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171: Maighstir Raghnall

Litir do Luchd-ionnsachaidh - Eadar-mheadhanach Adhartach (B2)
Letter to Learners - Upper Intermediate (B2)

Gaelic Gàidhlig

Chan eil mi buileach cinnteach de chanadh na Gaidheil ris anns a’ chànan aca fhèin, oir tha a h-uile rud a tha mi air fhaicinn mu dheidhinn ann am Beurla. Chanainn gur dòcha gur e “Maighstir Raghnall” a chanadh iad ris, ach chan urrainn dhomh a bhith cinnteach. Ann am Beurla chanadh iad “Father Burn” ris, agus ’s e an t-ainm oifigeil a bh’ air Ronald Graham Burn. ’S e duine àraidh a bh’ ann, agus bu mhath leam rudeigin innse dhuibh mu dheidhinn an-dràsta.

Rugadh Raghnall, no Ronnie, Burn ann an Deir ann an Siorrachd Obair Dheathain anns a’ bhliadhna ochd deug, ochdad ’s a seachd (1887). ’S dòcha gum bi fios agaibh gu bheil seann cheanglaichean eadar an t-àite sin – Deir, no Old Deer – agus a’ Ghàidhlig, oir ’s ann ann an seann mhanachainn ann a sin a chaidh Leabhar Dheir a chur ri chèile – leabhar anns a bheil an làmh-sgrìobhadh as sine a th’ againn ann an Gàidhlig na h-Alba. Chan eil fhios a’m co-dhiù thug an eachdraidh sin buaidh air Raghnall ach, gu dearbh, dh’fhàs e fhèin cianail measail air a’ chànan.

B’ e athair an t-Urramach Iain Burn agus bha Raghnall a-riamh measail air an Eaglais. Ach, ged a thòisich e anns an Eaglais Easbaigich, no san Eaglais Shasannaich, oir chuir e seachad bliadhnaichean aig sgoil ann an Sasainn, mu dheireadh thall, chaidh e a-null don Eaglais Chaitligich. ’S e Caitligich a bh’ ann an cuid de na Gaidheil air an do dh’fhàs e eòlach cuideachd, gu h-àraidh anns na glinn faisg air Canaich agus ann an Loch Abar.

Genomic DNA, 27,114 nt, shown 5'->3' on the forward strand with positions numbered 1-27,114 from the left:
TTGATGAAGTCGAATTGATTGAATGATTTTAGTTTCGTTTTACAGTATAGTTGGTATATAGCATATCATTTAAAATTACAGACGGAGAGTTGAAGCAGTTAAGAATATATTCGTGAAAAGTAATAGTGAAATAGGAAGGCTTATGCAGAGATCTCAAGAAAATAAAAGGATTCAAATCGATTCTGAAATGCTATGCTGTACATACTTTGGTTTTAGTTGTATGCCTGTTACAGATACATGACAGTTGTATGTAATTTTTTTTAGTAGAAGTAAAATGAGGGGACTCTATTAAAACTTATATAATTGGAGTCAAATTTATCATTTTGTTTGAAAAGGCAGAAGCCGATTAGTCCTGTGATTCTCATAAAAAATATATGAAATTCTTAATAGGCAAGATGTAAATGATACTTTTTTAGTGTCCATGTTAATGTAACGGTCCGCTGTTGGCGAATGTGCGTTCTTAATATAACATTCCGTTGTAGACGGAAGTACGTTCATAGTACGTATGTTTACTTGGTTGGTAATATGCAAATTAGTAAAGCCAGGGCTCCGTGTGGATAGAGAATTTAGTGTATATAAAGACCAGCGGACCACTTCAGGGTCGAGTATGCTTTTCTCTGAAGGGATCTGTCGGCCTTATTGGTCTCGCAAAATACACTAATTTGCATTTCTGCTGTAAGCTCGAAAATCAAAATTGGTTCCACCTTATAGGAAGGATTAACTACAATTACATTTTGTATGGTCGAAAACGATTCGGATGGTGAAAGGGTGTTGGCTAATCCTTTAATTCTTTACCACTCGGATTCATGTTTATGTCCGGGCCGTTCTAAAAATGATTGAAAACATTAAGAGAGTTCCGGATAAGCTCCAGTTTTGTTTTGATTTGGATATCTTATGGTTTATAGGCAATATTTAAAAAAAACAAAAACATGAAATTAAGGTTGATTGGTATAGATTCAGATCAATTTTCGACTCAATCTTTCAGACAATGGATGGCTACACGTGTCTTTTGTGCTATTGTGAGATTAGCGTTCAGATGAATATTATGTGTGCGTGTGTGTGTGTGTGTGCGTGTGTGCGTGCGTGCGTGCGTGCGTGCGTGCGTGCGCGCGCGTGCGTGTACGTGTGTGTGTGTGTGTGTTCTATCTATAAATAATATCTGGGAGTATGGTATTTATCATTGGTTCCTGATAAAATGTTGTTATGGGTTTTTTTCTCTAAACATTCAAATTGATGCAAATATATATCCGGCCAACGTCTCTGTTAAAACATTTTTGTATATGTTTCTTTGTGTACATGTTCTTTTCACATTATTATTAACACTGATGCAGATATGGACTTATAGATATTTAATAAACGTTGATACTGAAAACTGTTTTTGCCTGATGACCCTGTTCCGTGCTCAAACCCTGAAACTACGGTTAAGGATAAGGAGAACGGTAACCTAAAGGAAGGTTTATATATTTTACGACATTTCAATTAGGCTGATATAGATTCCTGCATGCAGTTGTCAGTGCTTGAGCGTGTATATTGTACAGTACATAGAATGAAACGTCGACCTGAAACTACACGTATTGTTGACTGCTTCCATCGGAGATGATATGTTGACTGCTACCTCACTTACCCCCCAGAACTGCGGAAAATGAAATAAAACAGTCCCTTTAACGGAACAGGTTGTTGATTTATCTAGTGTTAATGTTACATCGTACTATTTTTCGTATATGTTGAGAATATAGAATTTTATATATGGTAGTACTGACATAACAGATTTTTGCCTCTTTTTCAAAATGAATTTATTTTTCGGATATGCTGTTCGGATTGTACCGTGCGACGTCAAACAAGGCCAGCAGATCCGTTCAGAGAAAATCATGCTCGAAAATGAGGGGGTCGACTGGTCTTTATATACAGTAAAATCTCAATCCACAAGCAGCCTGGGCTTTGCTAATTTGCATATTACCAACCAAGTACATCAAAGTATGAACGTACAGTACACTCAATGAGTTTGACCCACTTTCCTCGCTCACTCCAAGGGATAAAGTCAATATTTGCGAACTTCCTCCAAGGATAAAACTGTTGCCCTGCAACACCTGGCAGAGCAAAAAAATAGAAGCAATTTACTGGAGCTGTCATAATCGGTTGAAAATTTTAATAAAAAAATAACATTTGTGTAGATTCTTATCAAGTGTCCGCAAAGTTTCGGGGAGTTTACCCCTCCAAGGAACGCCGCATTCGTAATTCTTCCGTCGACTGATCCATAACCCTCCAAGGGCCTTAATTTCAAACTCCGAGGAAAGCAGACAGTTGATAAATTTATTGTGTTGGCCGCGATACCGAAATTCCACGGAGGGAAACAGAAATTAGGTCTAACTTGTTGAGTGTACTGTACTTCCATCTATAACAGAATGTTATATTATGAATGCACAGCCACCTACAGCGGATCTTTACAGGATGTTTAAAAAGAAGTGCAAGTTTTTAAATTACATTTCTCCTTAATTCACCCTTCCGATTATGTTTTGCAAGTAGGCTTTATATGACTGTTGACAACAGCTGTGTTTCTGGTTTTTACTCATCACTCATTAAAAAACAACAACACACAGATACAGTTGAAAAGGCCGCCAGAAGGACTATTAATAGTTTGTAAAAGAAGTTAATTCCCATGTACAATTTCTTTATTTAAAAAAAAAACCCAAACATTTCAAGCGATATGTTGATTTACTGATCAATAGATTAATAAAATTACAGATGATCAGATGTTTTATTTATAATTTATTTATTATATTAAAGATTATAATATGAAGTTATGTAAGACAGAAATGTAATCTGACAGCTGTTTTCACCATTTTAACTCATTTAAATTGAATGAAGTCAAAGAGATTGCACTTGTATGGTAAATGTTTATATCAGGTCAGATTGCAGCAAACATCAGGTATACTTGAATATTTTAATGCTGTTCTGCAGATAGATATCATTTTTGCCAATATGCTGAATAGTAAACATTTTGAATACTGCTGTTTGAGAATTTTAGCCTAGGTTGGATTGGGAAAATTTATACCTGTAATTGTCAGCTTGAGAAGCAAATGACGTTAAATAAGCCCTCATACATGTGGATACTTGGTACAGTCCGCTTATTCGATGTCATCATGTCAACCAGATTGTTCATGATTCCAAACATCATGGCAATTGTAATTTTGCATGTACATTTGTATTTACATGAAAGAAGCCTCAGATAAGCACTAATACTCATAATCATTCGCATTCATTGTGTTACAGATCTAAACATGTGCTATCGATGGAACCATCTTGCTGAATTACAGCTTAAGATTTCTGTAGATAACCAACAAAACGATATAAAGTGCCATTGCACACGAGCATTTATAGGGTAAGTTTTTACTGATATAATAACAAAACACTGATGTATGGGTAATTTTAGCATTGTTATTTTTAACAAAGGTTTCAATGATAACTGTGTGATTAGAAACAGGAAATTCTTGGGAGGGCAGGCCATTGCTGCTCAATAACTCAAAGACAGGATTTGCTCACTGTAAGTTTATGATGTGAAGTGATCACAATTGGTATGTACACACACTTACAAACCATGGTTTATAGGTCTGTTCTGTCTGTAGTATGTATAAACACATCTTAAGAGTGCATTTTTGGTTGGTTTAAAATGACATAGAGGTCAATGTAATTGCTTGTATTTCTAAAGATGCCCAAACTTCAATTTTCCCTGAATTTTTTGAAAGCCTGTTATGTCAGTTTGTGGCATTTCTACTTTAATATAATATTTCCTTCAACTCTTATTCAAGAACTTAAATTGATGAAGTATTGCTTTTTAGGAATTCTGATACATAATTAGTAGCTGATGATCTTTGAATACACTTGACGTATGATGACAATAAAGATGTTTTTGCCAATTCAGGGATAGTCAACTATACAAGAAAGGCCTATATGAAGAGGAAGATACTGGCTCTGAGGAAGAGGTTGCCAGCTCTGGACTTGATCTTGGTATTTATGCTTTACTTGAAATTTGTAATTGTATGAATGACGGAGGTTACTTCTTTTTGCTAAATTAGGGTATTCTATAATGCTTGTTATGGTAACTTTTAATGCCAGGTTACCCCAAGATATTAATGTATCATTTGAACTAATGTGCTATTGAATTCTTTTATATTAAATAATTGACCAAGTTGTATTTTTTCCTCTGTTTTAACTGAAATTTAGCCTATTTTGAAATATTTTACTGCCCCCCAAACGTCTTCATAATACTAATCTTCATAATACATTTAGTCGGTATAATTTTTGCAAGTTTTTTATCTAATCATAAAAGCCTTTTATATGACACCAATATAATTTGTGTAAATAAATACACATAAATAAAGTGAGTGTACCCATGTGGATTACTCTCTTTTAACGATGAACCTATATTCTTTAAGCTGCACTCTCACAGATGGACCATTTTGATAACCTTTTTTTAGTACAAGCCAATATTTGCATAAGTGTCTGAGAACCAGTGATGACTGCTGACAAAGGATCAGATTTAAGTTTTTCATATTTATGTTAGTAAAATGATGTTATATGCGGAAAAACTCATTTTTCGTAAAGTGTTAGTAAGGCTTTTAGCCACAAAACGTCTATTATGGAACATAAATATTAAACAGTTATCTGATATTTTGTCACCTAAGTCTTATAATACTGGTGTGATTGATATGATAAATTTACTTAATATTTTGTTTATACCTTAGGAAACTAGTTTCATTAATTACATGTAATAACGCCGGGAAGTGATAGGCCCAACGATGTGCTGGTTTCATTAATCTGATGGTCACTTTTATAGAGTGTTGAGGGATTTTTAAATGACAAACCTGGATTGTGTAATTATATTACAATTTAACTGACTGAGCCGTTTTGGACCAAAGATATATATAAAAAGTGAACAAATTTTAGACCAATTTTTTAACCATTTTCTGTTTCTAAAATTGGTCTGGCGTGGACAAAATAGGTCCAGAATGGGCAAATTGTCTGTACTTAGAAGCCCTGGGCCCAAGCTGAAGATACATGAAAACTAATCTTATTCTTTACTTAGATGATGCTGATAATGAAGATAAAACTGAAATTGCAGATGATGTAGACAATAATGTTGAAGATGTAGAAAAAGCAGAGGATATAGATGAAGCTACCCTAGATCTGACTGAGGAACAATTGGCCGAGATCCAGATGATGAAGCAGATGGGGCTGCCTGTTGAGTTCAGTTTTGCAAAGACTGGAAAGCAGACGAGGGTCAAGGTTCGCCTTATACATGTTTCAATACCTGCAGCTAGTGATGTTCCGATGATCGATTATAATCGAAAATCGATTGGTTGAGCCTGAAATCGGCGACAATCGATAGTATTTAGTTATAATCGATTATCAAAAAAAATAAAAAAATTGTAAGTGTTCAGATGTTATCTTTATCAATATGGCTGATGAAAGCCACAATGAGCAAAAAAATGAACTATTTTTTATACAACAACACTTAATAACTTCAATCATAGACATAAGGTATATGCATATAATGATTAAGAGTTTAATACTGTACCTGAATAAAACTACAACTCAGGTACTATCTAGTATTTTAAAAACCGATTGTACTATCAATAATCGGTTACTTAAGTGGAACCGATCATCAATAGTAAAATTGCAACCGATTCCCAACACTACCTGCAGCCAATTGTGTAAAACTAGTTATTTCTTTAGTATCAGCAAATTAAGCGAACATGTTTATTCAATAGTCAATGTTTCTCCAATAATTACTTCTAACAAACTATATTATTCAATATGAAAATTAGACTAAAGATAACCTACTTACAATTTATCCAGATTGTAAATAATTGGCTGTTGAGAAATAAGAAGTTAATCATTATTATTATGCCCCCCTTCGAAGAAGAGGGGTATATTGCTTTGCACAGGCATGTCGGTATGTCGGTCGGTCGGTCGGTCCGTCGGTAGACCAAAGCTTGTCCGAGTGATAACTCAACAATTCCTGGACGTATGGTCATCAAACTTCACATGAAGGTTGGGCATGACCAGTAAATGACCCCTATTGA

Agus ciamar a dh’fhàs Raghnall eòlach orra? Uill, bhiodh e a’ sreap nam beann faisg air an dachannan ann an glinn iomallach na Gaidhealtachd. Gu dearbh, shreap e a h-uile beinn ann an Alba a tha nas àirde na trì mìle troigh – “Beanntan an Rothaich” mar a chanas daoine riutha – agus choilean e sin ann an naoi deug, fichead ’s a trì (1923). Aig an àm sin bha còig ceud gu leth mullach air liosta an Rothaich agus b’ e Maighstir Raghnall a’ chiad duine a chuir a chas air a h-uile gin aca.

Ach nuair a bha e na bhalach anns an sgoil, cha robh coltas a’ ghaisgich air. Bha e beag is crotach, le casan goirid, bha e sàmhach is aonaranach, agus ’s iad na cuspairean a b’ fheàrr leis na cànanan clasaigeach – seann Laideann is Greugais. Cha robh e math sam bith air spòrs, co-dhiù spòrs mar rugbaidh is ball-coise.

Ach thigeadh e beò air na beanntan. Nuair a bha e òg, bhiodh e a’ coiseachd nam beann ann an Siorrachd Obair Dheathain cuide ri athair. Agus ann an naoi deug is ceithir-deug (1914), dh’fhalbh e air cuairt mhòr air a’ Ghaidhealtachd, leis fhèin. Thòisich e anns a’ Mhonadh Ruadh, agus chaidh e an uair sin a Ghleann Srath Farair agus Gleann Canaich. Cha robh e a-riamh fìor chomasach air a shlighe a dhèanamh tro na beanntan ann an droch shìde, agus fhuair e e fhèin air chall ann an ceò air Beinn a’ Chlachair. Thairis air na bliadhnaichean, thachair sin dha iomadh turas ach, a dh’aindeoin ’s gur ann na aonar a bhiodh e a’ coiseachd mar bu trice, cha do dh’èirich càil dha.

Agus a bharrachd air na beanntan, air an do ghabh e gràdh, bha na daoine ann – na cìobairean is geamairean, agus an teaghlaichean. Dh’fhàs Maighstir Raghnall uabhasach measail orra. Agus bu mhath leam rudeigin innse dhuibh mu chuid dhiubh, agus na dh’ionnsaich an sagart bhuapa mu dhualchas na Gaidhealtachd, anns an ath-Litir.